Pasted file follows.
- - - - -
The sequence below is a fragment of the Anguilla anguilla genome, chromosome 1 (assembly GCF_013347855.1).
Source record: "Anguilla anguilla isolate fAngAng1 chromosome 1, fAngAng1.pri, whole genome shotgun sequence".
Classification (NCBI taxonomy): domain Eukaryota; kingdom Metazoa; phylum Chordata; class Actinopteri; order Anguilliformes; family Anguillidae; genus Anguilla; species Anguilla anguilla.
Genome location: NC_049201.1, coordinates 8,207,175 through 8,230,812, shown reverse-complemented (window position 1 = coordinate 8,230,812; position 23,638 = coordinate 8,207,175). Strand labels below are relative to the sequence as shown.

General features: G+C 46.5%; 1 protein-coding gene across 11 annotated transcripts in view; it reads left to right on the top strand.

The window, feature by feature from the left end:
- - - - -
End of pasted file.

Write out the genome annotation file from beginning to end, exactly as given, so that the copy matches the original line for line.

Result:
The sequence below is a fragment of the Anguilla anguilla genome, chromosome 1 (assembly GCF_013347855.1).
Source record: "Anguilla anguilla isolate fAngAng1 chromosome 1, fAngAng1.pri, whole genome shotgun sequence".
Classification (NCBI taxonomy): domain Eukaryota; kingdom Metazoa; phylum Chordata; class Actinopteri; order Anguilliformes; family Anguillidae; genus Anguilla; species Anguilla anguilla.
Genome location: NC_049201.1, coordinates 8,207,175 through 8,230,812, shown reverse-complemented (window position 1 = coordinate 8,230,812; position 23,638 = coordinate 8,207,175). Strand labels below are relative to the sequence as shown.

General features: G+C 46.5%; 1 protein-coding gene across 11 annotated transcripts in view; it reads left to right on the top strand.

The window, feature by feature from the left end: